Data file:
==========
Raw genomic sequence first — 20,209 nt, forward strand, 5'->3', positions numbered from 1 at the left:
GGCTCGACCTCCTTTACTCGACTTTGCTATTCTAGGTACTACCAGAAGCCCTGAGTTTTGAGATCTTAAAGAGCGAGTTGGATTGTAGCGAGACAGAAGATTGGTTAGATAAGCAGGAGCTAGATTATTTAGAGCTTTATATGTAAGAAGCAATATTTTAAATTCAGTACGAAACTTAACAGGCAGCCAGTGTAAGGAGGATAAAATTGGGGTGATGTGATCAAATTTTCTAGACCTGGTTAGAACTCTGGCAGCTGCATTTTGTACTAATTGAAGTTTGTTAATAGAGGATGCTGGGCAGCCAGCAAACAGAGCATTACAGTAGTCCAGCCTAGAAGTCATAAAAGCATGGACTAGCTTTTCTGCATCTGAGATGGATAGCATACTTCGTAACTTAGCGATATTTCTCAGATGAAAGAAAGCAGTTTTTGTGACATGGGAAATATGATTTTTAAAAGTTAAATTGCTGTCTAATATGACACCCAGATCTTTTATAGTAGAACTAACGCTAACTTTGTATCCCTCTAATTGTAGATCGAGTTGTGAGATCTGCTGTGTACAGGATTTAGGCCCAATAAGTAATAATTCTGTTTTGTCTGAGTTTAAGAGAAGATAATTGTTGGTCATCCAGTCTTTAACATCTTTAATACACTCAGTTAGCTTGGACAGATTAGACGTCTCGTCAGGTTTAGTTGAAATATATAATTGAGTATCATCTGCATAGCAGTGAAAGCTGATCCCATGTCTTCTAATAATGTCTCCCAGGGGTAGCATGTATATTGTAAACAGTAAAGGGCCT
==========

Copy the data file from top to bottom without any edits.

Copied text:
Raw genomic sequence first — 20,209 nt, forward strand, 5'->3', positions numbered from 1 at the left:
GGCTCGACCTCCTTTACTCGACTTTGCTATTCTAGGTACTACCAGAAGCCCTGAGTTTTGAGATCTTAAAGAGCGAGTTGGATTGTAGCGAGACAGAAGATTGGTTAGATAAGCAGGAGCTAGATTATTTAGAGCTTTATATGTAAGAAGCAATATTTTAAATTCAGTACGAAACTTAACAGGCAGCCAGTGTAAGGAGGATAAAATTGGGGTGATGTGATCAAATTTTCTAGACCTGGTTAGAACTCTGGCAGCTGCATTTTGTACTAATTGAAGTTTGTTAATAGAGGATGCTGGGCAGCCAGCAAACAGAGCATTACAGTAGTCCAGCCTAGAAGTCATAAAAGCATGGACTAGCTTTTCTGCATCTGAGATGGATAGCATACTTCGTAACTTAGCGATATTTCTCAGATGAAAGAAAGCAGTTTTTGTGACATGGGAAATATGATTTTTAAAAGTTAAATTGCTGTCTAATATGACACCCAGATCTTTTATAGTAGAACTAACGCTAACTTTGTATCCCTCTAATTGTAGATCGAGTTGTGAGATCTGCTGTGTACAGGATTTAGGCCCAATAAGTAATAATTCTGTTTTGTCTGAGTTTAAGAGAAGATAATTGTTGGTCATCCAGTCTTTAACATCTTTAATACACTCAGTTAGCTTGGACAGATTAGACGTCTCGTCAGGTTTAGTTGAAATATATAATTGAGTATCATCTGCATAGCAGTGAAAGCTGATCCCATGTCTTCTAATAATGTCTCCCAGGGGTAGCATGTATATTGTAAACAGTAAAGGGCCT